In light of recent allegations of slavery, low pay and worker mistreatment at fashion giant, Boohoo, many people are now looking to shop more ethically.
Owner of brands like Nasty Gal and Pretty Little Thing, Boohoo has found itself embroiled in controversy after a Sunday Times report alleged that it was paying workers as little as £3.50, and forcing them to work in unsafe conditions.
It’s left many looking to make more ethical choices when it comes to fashion, searching for retailers with a more sustainable and humane supply chain.
These are some of the high street brands that have made commitments to safe working conditions and sustainability when it comes to making clothes.
Marks and Spencer
Marks and Spencers’ Modern Slavery Statement has been ranked as a leader in the FTSE100, with all factories visited and inspected regularly to ensure workers’ human rights are upheld.
The brand is also independently certified by SEDEX Members Ethical Trade Audit who look at universal human rights in global supply chains and business practices.
Marks and Spencer also have a good environmental record, with its Plan A scheme covering 180 specific commitments to tackling social and environmental issues.
Employees who work in John Lewis stores have high employee satisfaction, owing to employee-friendly policies such as all workers having a share in the company.
The company is also part of the Ethical Trading Initiative, which is an alliance of trade union, business and voluntary organisations working to improve the lives of poor and vulnerable people working in factories and farms worldwide.
H&M has made a lot of noise in the past few years regarding the production of sustainable and ethically-produced products, and is generally committed to improving standards.
While they have a good record and have made good steps towards sustainability and better labour conditions, H&M is still reported to have some problems with environmental impact and working conditions.
Owned by H&M, Monki has a fairly good record on living wage, transparency and worker empowerment.
For instance, it traces all or almost all of its supply chain to ensure that no subcontracting – where standards might slip – takes place in the production of its clothes.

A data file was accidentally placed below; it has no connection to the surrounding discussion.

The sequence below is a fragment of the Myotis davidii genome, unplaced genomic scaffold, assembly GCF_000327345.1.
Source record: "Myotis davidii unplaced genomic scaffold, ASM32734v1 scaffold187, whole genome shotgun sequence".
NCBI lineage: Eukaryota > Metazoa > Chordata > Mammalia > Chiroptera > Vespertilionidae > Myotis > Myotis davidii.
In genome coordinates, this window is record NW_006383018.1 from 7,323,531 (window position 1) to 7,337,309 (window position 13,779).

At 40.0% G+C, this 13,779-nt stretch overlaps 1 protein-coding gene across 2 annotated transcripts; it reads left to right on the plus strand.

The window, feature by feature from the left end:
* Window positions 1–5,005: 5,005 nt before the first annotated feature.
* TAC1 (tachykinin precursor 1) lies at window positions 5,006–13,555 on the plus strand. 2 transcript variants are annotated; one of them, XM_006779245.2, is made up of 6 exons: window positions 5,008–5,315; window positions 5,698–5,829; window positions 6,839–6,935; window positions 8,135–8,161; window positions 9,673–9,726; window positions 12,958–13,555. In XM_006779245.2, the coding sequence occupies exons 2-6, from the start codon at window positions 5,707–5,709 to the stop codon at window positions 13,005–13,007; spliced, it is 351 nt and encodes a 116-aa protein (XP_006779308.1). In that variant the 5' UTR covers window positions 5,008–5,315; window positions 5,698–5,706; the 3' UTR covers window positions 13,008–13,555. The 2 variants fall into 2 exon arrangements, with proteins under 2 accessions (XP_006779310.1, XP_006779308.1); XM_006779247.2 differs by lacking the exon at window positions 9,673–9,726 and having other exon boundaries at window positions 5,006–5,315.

While it has made environmental commitments – including using renewable energy in part of its supply chain – it reportedly uses non-environmentally friendly materials for some of its products.
The White Company
The White Company also has a fairly good reputation when it comes to treatment of workers. It is a member of the Ethical Trading Initiative and monitors conditions in factories.
However, its record on good environmental practices is reportedly less consistent, with few specific commitments made to reducing its environmental impact.
How do I know if a brand is ethical or not?
Generally, you should pause for thought if the clothes you’re buying are incredibly cheap – often this means somebody was exploited in order to make them, and/or that they were made unsustainably.
To be sure, the best thing to do is research a brand to find out more about their working and environmental practices before you buy.
Independent judgements – rather than company statements – are usually the most reliable sources of information.
Good on you is just one example of an online directory where you can check out brands’ policies on the environment and working conditions in factories. Here, you can also search for brands with good ethical practices.
You should check whether the information you’re reading is up-to-date, and cross-reference with other sources to make sure it’s accurate.